Kids on Leashes

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Recently, a practice has become popular that even some animal activists will agree is a bit harsh – child leashing.

 

Now before we really dive into this issue, let’s be clear. This debate is focused on healthy children without special circumstance. Those using this tool to handle medical conditions or cognitive impairments are why child harnesses exist, but a substitute for correcting minor behavioral issues? Maybe not so appropriate.

 

The problem is not little Jimmy, who has been subjected to humiliation no healthy child should undergo. The problem lies with a culture that thinks, “If there is a problem, just tie it up and keep it close by… that should do the trick.”

 

Everyone has a neighbor who ties their dog up out front. Most of the time it’s because the dog wants to enjoy the outdoors. He’s having a blast. (Have you been outside? It’s amazing!)

 

However, once in a while, it’s because this dog has some behavioral issues. It barks, it chews… ultimately it feels neglected of attention and is seeking it destructively. Solution: tie it up outside.

 

This generally results in a dog that barks non-stop in an attempt to conjure up the smallest iota of affection, even from a passing pedestrian, or free-roaming squirrel. It’s sad. Dogs and squirrels aren’t meant to be pals…

 

Not to imply that children are the same as dogs (though some do have similar chewing issues), but this philosophy certainly carries some truth regarding children. The little rascal probably just wants some attention… just not the kind you get when you are tied to a 6 ft. rope in the middle of the amusement park. “Look dad! That’s Jimmy from art class!”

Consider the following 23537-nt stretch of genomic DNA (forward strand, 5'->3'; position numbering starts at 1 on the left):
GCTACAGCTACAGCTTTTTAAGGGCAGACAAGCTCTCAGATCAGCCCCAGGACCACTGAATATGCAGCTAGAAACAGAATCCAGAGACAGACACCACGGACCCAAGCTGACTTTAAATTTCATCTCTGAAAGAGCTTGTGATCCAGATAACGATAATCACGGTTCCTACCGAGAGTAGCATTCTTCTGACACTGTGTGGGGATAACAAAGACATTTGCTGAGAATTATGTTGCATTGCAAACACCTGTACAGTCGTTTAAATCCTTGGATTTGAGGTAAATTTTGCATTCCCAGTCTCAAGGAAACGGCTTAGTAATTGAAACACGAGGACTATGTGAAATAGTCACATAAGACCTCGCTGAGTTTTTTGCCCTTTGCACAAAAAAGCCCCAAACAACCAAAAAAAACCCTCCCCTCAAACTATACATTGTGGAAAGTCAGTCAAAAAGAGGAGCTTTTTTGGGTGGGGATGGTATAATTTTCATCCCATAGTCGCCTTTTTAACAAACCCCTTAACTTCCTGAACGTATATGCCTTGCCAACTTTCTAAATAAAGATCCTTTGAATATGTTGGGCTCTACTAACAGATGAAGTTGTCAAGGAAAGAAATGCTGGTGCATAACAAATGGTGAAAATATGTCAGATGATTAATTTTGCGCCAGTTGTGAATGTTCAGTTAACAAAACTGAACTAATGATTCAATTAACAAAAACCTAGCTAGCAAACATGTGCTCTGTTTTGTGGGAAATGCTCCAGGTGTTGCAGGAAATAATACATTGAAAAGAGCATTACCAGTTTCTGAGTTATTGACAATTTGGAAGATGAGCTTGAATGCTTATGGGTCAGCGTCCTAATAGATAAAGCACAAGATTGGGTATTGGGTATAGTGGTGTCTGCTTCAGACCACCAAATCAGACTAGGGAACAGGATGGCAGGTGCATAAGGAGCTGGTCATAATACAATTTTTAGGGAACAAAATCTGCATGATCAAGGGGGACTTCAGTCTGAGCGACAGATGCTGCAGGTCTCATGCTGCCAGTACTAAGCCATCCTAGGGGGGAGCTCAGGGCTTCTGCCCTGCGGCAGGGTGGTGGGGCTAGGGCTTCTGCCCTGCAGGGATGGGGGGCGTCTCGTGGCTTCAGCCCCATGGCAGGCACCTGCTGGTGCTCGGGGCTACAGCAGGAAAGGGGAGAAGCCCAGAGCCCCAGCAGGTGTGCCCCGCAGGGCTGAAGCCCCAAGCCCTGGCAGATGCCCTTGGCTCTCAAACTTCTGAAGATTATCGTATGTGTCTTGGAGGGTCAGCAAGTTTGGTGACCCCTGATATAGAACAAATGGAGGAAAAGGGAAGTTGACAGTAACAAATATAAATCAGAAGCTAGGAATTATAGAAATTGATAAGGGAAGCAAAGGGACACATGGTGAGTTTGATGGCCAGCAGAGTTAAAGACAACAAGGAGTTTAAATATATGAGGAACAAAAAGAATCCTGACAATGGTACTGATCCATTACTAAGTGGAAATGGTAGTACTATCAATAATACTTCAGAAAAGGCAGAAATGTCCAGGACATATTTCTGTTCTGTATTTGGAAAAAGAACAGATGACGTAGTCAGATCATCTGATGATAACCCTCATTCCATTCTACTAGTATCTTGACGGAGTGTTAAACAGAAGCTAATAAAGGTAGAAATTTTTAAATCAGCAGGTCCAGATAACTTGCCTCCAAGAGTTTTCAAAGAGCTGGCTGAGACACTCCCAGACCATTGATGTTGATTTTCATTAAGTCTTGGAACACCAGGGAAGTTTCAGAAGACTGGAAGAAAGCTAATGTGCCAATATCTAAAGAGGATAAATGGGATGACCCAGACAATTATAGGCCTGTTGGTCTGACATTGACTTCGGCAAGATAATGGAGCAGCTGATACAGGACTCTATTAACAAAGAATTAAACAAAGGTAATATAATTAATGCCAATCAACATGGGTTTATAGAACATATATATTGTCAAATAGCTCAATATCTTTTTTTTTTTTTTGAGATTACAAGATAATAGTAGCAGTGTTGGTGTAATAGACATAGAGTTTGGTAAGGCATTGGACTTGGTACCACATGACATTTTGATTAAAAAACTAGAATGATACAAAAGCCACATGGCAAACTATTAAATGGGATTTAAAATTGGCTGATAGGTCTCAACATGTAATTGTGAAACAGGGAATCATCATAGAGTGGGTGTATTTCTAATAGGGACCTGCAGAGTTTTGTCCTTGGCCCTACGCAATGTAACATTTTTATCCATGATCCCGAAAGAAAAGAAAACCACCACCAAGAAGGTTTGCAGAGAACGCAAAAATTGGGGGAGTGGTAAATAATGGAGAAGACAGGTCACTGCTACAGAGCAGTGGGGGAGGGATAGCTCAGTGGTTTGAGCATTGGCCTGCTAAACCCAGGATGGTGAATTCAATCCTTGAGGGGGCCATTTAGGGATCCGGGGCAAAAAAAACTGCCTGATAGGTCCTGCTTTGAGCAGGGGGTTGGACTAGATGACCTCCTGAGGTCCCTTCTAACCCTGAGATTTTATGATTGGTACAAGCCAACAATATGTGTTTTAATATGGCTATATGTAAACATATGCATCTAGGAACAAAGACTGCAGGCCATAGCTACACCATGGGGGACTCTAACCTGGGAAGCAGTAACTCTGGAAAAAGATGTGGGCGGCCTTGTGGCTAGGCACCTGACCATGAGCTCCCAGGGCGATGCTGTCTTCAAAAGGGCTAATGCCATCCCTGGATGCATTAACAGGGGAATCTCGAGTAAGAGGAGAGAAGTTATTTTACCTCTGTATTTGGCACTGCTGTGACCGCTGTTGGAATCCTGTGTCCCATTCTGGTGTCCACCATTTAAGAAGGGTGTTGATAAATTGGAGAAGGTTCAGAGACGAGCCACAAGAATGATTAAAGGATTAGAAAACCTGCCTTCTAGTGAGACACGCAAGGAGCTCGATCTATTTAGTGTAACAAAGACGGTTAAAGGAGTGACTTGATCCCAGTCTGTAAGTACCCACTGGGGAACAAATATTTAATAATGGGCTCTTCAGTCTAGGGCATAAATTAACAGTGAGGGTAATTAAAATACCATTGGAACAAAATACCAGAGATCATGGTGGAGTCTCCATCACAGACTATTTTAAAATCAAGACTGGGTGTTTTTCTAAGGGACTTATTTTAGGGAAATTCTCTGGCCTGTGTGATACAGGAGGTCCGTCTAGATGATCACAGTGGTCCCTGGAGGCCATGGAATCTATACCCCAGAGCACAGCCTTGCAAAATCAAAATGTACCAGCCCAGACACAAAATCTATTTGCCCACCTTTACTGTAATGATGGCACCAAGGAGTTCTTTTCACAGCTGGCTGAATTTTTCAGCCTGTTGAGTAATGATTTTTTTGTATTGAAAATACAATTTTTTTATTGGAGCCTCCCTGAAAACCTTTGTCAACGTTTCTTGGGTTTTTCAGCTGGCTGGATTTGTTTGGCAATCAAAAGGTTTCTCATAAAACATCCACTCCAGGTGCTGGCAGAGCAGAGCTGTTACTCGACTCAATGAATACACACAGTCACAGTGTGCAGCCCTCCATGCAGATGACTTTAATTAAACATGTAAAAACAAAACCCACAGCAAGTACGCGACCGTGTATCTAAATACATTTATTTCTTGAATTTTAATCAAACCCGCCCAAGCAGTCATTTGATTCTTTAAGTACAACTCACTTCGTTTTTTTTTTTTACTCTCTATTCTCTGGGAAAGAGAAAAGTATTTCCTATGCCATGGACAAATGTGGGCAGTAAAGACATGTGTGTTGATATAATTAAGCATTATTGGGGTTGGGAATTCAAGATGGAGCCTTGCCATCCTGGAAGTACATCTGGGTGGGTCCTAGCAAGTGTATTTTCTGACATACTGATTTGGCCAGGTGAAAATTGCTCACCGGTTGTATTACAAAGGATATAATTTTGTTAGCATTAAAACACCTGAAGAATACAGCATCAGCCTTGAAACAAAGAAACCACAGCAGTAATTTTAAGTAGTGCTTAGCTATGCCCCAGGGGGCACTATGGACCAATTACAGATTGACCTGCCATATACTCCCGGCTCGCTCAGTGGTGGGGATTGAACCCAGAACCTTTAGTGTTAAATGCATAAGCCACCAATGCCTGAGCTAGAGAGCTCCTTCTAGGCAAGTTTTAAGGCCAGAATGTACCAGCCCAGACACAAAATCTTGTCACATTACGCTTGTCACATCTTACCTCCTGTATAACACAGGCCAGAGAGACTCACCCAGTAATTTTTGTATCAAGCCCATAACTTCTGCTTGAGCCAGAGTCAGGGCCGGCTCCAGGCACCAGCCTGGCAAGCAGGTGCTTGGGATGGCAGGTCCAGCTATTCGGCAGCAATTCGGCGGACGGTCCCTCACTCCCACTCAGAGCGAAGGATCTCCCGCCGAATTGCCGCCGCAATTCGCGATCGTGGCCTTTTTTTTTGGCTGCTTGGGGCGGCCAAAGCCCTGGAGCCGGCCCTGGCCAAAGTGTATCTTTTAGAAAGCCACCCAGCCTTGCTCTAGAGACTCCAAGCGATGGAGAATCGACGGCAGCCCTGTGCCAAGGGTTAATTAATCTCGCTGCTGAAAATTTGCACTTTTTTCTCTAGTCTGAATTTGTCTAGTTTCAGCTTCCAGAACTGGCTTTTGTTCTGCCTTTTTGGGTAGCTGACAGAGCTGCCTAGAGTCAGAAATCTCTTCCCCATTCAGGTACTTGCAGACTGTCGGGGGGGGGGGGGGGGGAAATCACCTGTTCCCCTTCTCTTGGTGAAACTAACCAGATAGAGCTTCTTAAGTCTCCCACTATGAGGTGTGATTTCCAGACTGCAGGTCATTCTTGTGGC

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“But my child-walker has a nice back harness, as to not discomfort my little one!”

 

This will never take away from the fact that little Jimmy can be instantly yanked away from the toy isle. Making the harness into a monkey-faced backpack isn’t good enough either. It just seems like lazy parenting… and kind of wrong.

 

WCPO local news had a riveting report on the subject.

 

 

The truth is, if you can’t catch your kid on foot – maybe parenting isn’t for you. As far as most parents are concerned, you are going to be on full-time chase duty. Kids are programmed to drive parents insane. It’s kind of their thing.

 

Thousands of years of human culture have been recorded at this point. You’d be hard pressed to find any ancient scribbling of children on leashes… or animals for that matter. Maybe a little room to roam free would do the trick… like a fenced-in yard.

 

Here are some solutions to eliminate this growing trend:

 

 

1)      Outlaw Child Leashing for Non-Medical Use

 

Let’s just go the old fashioned route. If you want to put your kid on a leash – you’re going to need a doctor’s note. In some countries it is illegal to put a goldfish in a small bowl, as it is seen to be cruel. In the good ole’ US of A you can put your fish in a coffee mug if you really want… and your kid on a rope. It’s easy to believe some congressional parents would put their John Hancock on this piece of legislation. (…Or is it Herbie Hancock?)

 

 

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2)       Embarrass Child Leash Parents (Not recommended)

 

We could come up with a collective plan to actively embarrass the oppressive force in this equation. Maybe saying things like, “What an adorable puppy! What’s his name?”, or, “You should put a muzzle on that mutt as well!” would be enough. If not, we could post signs at local establishments, like this:

 

 

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3)      Free the Leash Kids (Definitely Not recommended!)

 

If things get too out of hand, we may just have to address this issue head-on. Grab your scissors and let’s start the revolution! Be free little Jimmy! Your parent has already demonstrated their lack of faith in their ability to catch you! Make a break for it!

 

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